Sunday afternoon the news of Singapore's capitulation came to a great many people as a tremendous shock. I had talked with the President and he said resignedly that, of course, we had expected it, but I know a great many people did not. Perhaps it is good for us to have to face disaster, because we have been so optimistic and almost arrogant in our expectation of constant success. Now we shall have to find within us the courage to meet defeat and fight right on to victory.At this point, the Japanese appeared unstoppable. This encouraged some of their less disciplined troops to engage in predatory actions. The Japanese occupation of Singapore led to mass liquidations of local Chinese citizens by the Japanese in the Sook Ching Massacre. These massacres had repercussions for decades and their effect lingers on. The fall of Singapore may not have been the nadir of Allied military fortunes during World War II, but it was the emotional low point.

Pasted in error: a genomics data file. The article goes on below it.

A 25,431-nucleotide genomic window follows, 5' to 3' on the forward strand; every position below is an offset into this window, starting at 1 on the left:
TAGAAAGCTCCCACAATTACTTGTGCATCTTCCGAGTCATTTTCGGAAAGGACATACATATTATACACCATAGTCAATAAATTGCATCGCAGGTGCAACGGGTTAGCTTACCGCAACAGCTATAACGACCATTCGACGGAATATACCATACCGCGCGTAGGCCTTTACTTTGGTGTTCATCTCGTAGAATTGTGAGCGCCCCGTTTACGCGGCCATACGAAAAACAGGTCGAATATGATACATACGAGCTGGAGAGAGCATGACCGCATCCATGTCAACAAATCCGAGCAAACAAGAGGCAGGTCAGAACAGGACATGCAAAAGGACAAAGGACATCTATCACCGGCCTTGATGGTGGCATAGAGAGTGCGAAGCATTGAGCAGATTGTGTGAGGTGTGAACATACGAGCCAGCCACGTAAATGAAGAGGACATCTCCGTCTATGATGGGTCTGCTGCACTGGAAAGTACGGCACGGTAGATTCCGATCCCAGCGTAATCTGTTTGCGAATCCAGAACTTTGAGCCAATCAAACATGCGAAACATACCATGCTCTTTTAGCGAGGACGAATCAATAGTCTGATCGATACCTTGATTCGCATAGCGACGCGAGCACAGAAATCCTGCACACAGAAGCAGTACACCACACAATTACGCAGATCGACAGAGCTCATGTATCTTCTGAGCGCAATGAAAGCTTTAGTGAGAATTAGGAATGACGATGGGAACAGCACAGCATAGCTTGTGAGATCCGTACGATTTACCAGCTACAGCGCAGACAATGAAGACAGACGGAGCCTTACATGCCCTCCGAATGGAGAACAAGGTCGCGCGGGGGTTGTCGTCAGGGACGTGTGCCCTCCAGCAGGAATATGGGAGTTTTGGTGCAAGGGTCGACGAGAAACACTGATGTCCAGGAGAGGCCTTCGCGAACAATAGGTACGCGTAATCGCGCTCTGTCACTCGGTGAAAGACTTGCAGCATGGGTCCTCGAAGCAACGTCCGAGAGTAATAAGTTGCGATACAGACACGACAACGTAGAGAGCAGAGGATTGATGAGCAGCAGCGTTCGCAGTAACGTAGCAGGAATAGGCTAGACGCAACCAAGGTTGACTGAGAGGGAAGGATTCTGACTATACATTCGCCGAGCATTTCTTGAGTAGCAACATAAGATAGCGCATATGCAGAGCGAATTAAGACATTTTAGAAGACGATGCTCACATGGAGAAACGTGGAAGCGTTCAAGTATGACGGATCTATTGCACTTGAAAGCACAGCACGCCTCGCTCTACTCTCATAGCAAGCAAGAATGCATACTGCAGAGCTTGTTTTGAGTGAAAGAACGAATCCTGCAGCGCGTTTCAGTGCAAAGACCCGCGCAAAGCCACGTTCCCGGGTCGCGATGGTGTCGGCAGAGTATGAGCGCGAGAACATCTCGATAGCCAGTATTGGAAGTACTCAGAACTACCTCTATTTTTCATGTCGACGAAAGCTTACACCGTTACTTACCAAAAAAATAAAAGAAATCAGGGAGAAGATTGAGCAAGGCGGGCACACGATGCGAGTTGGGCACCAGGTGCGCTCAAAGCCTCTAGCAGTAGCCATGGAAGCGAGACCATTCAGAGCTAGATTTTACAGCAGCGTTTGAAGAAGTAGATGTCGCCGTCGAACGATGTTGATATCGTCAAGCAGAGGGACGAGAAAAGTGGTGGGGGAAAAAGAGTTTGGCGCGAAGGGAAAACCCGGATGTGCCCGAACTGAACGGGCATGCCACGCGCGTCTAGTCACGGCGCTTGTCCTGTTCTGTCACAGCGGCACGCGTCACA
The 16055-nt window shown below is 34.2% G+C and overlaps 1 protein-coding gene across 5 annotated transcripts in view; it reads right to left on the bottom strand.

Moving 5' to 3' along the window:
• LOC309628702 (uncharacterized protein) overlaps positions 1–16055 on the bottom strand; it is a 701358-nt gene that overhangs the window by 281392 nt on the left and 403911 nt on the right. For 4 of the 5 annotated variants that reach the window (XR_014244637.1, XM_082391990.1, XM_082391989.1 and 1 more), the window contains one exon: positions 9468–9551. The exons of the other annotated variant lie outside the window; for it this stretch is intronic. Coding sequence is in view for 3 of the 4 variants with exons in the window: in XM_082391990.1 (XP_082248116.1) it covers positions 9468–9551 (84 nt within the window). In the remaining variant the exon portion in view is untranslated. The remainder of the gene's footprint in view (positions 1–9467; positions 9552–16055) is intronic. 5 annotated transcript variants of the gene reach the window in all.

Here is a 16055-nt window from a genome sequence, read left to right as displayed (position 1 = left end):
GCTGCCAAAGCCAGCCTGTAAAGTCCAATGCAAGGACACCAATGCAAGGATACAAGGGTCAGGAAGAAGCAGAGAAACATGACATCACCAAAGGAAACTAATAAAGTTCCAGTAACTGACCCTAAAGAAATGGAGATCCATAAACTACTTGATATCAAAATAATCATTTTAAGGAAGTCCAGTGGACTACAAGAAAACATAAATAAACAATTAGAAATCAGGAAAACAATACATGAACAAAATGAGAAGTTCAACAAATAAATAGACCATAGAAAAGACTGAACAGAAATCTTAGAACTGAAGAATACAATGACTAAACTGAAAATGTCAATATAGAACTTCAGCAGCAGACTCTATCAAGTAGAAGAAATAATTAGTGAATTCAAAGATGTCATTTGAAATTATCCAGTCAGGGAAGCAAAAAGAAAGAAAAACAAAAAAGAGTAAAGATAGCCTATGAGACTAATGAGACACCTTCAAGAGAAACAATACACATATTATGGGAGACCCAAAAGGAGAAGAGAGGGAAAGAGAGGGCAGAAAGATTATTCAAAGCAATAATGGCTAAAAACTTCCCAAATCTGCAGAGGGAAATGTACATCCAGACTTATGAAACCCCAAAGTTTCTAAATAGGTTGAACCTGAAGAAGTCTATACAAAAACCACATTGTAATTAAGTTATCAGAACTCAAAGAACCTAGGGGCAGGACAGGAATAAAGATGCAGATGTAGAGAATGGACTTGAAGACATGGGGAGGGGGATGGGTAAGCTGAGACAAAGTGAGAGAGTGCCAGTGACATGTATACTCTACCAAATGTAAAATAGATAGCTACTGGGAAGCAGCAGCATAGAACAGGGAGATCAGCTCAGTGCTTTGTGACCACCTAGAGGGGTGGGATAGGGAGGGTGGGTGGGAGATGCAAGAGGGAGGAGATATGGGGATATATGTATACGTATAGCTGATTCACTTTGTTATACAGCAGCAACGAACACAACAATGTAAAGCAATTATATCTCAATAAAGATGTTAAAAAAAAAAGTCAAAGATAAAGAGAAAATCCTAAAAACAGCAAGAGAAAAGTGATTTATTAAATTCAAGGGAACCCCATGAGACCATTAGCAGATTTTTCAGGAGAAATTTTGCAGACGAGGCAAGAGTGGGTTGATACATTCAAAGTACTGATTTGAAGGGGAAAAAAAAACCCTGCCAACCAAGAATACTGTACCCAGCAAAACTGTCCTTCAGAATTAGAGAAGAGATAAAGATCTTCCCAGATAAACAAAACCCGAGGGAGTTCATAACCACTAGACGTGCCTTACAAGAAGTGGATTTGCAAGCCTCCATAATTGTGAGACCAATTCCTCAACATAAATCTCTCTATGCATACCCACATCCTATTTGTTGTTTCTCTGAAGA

|The interior of the Selarang Prisoner-of-War (POW) Camp, taken by an Australian POW, dating 1942. (Image from National Archives of Singapore).|
ConclusionSingapore was never as strong of a military bastion as British propaganda made it out to be. Instead, Singapore was a military backwater and treated as such. Second-rate commanders were sent to defend an inadequately fortified naval base which resembled a fortress only in the wistful dreams of slogan-writers. Unknown numbers of people perished both during the battle, as they attempted to flee, and afterward in mass executions because of faulty military planning and execution. The major lesson of the fall of Singapore in 1942 is that if you are going to call something a fortress, you had better actually make it a fortress or you will regret it.